There’s been a hollowing out of the middle in a lot of different ways, and in terms of various costs becoming more expensive. So the wages at the middle and the bottom just have not really kept up with the generational changes in the standard of living and the cost of living.
And, yeah, it’s a little bit bleak. And I think that’s why; there are a lot of reasons for why there’s inequality. And I think public policy is definitely another one. There’s also a lot happening on Wall Street, but I’ll just stop there. There’s just a lot of different forces really pushing to increase financial inequality.
And I think if it was just partly, that’s what’s happened historically, and millennials have essentially, that’s what they’ve experienced. And it’s very different from what baby boomers experienced. I’m Gen X, by the way, we always get forgotten. Yeah.
Matt Patrick: I think that’s really helpful just ’cause there is a lot of commentary about it out there and there are so many factors in play. It’s hard to keep your head straight on what is meaningful, what’s not in terms of that type of discourse.
Jennifer Doss: I’m curious, like you said, maybe sometimes it seems a little bleak, or it is a little bleak… what would be, if you could wave your magic wand and influence policy and make changes, what do you think would move the needle the most on retirement security for the U.S.?
Nari Rhee: I think, in terms of a conversation from right to left, and back again, in terms of what needs to happen in Social Security, right? Sometimes that conversation is dominated around cuts and sometimes the conversation’s more focused on enhancements and strengthening the program. I do think it’s really important. The Federal Reserve has done several studies showing that if you add Social Security and defined benefit pensions to the household balance sheet, then it goes a long way toward reducing all kinds of inequality — by education, by race, also by gender.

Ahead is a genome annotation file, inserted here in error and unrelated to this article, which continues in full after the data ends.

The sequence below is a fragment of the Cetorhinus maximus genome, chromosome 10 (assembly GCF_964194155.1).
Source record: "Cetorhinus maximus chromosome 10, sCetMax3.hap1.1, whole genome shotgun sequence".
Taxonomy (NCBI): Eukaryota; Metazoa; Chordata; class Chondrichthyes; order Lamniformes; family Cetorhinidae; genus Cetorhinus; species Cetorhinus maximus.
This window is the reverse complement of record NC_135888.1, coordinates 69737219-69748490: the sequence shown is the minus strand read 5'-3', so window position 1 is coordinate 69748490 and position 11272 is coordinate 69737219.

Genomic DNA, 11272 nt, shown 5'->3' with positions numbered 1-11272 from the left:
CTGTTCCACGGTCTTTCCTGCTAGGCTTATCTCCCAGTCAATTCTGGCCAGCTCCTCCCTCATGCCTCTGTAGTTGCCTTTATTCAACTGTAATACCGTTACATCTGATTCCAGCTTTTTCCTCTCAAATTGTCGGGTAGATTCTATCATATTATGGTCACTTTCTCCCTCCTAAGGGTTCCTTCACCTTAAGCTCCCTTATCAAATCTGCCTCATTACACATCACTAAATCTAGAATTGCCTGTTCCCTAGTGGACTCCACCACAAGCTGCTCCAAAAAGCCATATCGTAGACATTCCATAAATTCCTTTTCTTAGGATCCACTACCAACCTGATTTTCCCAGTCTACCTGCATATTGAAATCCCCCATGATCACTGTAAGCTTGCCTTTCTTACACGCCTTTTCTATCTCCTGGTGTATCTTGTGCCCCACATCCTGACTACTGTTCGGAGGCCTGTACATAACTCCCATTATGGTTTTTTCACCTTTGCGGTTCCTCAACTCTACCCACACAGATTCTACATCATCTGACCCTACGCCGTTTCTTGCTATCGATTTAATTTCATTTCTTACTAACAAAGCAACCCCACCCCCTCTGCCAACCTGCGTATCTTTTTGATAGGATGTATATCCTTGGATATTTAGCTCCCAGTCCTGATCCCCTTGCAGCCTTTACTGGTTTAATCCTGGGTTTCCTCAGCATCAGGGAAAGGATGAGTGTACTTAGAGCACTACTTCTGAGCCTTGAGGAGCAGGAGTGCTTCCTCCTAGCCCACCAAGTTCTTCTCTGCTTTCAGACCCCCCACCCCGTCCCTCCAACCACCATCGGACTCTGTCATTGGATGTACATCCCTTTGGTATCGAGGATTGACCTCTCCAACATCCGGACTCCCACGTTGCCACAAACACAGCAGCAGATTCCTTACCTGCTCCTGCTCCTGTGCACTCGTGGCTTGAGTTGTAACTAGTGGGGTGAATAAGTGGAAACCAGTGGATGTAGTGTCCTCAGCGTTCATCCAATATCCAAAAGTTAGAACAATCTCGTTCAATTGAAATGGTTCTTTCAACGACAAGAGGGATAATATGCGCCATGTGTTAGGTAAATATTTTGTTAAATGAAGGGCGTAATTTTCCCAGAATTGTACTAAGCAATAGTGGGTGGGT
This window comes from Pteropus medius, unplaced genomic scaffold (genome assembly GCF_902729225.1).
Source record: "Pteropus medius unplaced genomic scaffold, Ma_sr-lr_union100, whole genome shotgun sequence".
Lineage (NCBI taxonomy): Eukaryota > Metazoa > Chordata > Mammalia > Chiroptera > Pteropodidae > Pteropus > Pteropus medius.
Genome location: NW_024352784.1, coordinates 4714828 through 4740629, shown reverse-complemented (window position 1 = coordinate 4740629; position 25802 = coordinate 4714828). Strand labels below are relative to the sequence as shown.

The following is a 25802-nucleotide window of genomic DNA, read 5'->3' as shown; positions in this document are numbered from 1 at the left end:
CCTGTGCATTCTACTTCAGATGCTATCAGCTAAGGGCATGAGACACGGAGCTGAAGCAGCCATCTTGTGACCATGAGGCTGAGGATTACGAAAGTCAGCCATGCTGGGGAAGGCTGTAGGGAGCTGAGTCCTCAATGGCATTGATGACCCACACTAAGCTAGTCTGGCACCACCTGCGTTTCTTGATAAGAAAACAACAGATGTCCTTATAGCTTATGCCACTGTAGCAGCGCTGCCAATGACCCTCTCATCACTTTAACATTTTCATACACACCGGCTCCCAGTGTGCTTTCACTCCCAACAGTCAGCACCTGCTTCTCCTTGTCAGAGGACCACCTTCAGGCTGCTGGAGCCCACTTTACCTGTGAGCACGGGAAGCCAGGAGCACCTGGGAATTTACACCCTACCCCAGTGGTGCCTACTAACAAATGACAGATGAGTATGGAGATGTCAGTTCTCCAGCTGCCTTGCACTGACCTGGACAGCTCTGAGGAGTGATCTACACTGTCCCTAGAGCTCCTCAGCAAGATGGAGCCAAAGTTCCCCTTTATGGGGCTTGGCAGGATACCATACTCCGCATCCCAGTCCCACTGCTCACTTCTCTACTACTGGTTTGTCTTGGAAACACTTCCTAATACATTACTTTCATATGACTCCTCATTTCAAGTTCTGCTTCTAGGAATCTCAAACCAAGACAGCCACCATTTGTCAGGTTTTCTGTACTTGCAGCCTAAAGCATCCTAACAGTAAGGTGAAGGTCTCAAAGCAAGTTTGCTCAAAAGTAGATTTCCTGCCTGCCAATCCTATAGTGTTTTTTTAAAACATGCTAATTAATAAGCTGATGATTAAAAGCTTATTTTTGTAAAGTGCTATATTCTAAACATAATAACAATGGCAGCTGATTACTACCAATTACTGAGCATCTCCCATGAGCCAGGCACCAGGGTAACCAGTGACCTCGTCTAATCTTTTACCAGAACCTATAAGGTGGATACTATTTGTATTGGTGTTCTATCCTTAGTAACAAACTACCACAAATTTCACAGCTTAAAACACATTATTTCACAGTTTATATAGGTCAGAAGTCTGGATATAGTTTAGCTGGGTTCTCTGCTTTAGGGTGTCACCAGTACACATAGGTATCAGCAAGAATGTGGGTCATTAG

It’s a hugely important program; it’s always No. 1 on my list is to strengthen Social Security, to pump up benefits for low-wage earners and also for caregivers; this is a big issue for women in terms of losing out on those Social Security credits, because you took time to take care of your family or to take care of your parents. This is really important work, for society, that caregiving work, and it has value. The second piece is, I think, some sort of a national mandate, basically a national framework to make sure that every job, that every worker at every job, is accumulating retirement assets one way or another. So those are, I think, the two kind of big planks, and then, in addition to that, I do think that there needs to be reform on the tax incentives.

Jennifer Doss: Yep.

Nari Rhee: And frankly, if I had total control, I would probably convert it into essentially just a flat tax credit to make sure that the people who need it most get the most help proportionately. But really, there are a lot of options, tax policy options, that are probably better than we have now.
And I think the main thing is there needs to be some research on what is the most efficient thing to do in terms of what will improve outcomes the most.

Jennifer Doss: Those are some big things.

Nari Rhee: Yeah, those are huge.

Matt Patrick: Just some small goals, minor.

Nari Rhee: There’s always friction logistically whenever you start a new program, like the state auto drivers are facing, but the fact is, other countries have done it, and it’s working. So we have models. It’s not pie in the sky. It’s really just… it’s really the politics. That’s very hard to learn.

Matt Patrick: Makes sense. I want to make sure we get in one last question, which is our staple. What does retirement look like for you, on a personal level?

Nari Rhee: Fortunately, I have a pension and I would be in big trouble without it. I didn’t really start saving for retirement until I was almost 4 years old.
What’s the future going to look like for me, and 40 is pretty late to actually start saving a lot in earnest. For me, it was also the fact that I got my PhD when I was 37 years old. And a lot of college debt. So one thing that’s been really amazing was a public service loan forgiveness program and the special waiver from the Biden administration that sort of took a lot off my mind because, right now my daughter is going to go to college around the time I retire. So where I work, at UC, there is a pension. And In addition to that, there’s a 403B and a 457 plan, so I do contribute. But it’s definitely a sandwich generation issue for me because I have a young daughter and so I’m saving for her college. And then I also have a mother who’s in her late 70s and looking at things like potentially needing long-term care.